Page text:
What makes direct-to-consumer marketing so powerful that it turned GymShark “from a garage in Birmingham, UK with nothing but a sewing machine, a screen-printer” into a billion-dollar business?
Here are three the key benefits of using DTC marketing:
1. Full control over customer experience
Using DTC marketing, you can control your customer’s experience from the very beginning up until after the purchase. Since you have direct contact with your customers, you control the way your brand is perceived and how you deliver your message, every step of the way.
You can engage and understand your customers on a deeper level, and find out what you need to optimize in your marketing campaigns to get better sales.
As a result, your customers become more satisfied because you’re guiding them through the customer journey (more about this later), leaving them with the best experience.
Ultimately, this leads to more sales, increased retention, and happier lifetime customers.
2. Real, targeted data
Because you’re engaged with your customers, you know exactly what actions they take on your website or other marketing channels. This gives you the ability to gather feedback and analyze their behavior, taking the guesswork out of marketing.
You no longer have to hope and pray that your strategies work. You’ll know exactly what works and what doesn’t, who’s interested or not, and how to optimize your marketing campaigns.
With real data, you’re equipped with powerful knowledge that can turn even a drowning business into a thriving success.
3. Better margin
Direct-to-consumer means there’s no middlemen (i.e. retailers) who take a cut off your sales. It’s all about your rules and your profit!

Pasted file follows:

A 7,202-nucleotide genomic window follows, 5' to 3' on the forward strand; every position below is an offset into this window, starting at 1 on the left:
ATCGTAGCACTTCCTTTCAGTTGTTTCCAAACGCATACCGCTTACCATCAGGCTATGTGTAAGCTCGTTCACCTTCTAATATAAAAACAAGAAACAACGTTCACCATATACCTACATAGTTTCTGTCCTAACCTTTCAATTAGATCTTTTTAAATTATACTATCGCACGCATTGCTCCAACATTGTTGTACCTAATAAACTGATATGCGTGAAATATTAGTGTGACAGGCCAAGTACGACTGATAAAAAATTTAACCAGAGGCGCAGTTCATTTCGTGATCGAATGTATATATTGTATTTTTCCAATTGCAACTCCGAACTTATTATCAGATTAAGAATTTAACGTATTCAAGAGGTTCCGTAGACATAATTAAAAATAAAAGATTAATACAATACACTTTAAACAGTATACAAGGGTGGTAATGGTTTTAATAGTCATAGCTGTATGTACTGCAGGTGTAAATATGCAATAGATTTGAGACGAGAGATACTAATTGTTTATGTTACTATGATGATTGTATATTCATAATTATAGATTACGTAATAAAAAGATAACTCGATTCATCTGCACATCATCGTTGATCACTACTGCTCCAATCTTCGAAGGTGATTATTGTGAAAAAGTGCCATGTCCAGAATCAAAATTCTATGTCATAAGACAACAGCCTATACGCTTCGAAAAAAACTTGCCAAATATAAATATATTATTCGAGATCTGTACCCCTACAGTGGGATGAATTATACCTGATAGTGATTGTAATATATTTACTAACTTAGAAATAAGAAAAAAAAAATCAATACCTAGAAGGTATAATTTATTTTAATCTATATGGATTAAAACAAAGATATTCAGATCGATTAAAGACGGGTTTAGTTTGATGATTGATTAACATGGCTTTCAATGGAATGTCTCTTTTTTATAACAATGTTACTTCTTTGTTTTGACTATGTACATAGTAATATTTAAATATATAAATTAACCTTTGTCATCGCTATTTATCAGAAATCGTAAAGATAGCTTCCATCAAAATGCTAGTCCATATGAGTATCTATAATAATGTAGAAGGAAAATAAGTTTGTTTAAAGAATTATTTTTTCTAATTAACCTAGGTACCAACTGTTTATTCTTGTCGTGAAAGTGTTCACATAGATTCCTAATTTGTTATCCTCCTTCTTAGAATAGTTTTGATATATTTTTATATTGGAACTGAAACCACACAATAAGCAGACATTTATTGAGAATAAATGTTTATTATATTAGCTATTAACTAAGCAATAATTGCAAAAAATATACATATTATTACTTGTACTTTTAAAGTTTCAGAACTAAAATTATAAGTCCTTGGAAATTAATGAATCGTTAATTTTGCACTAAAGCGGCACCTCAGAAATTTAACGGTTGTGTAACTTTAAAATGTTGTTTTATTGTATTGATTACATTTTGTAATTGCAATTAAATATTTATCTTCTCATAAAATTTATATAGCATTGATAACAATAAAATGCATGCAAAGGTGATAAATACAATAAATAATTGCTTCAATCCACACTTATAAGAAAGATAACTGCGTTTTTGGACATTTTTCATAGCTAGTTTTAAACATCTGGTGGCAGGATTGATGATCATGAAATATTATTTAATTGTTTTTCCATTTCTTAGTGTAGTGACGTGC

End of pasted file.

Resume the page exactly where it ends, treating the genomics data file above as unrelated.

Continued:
And yes, that means you get to charge higher prices for your products––and still make huge sales.
Because DTC thrives on customer relationships rather than product price point, you’ll be able to increase your products’ perceived value and stop worrying about price wars with your competitors.
What does this mean for you?
Faster business expansion and growth. That’s because 55% of consumers engage with and buy from brands rather than retailers. Whether you’re looking for new or repeat customers, you’ll be more successful by going direct to consumers.
How to get started with DTC
One of the main advantages of traditional retailing is you don’t need to worry about marketing your products. In DTC however, since we’re removing the middleman, we’re now responsible for all marketing efforts.
For busy business owners, that stuff is hard.
But for most successful entrepreneurs, that’s the exciting part. Having control over your marketing means you decide how to shape your business.
No limits. No permission needed.
So, where do you start?
Know your customers
“Where do I find customers?”
That’s the most common question that most business owners ask, especially when they’re just starting out. We wish finding customers was just as easy as finding talent, where all you need to do is craft the best job post and place it in specific job boards.
It isn’t. But there’s a way to make it so.
Businesses who struggle to find customers, whether they’re in the lead generation or eCommerce space, have one thing in common: they don’t know who their customers are.
Because if they knew who they are, then they would know exactly where their customers hang out!
Moreover, those businesses would know exactly what to say once they’re in front of them.
When you know your customers enough, you no longer need to ask them in a thousand different ways, “Are you interested in my products?”
Because you understand their problems, their deepest pains and frustrations, and their goals and dreams, you can easily build a connection with them.
And when there’s connection, that means they’re already interested.
If you want to find and attract the right customers, check out this free workshop. We promise you, it’s one of the most valuable things you can do for your business.
Build your online presence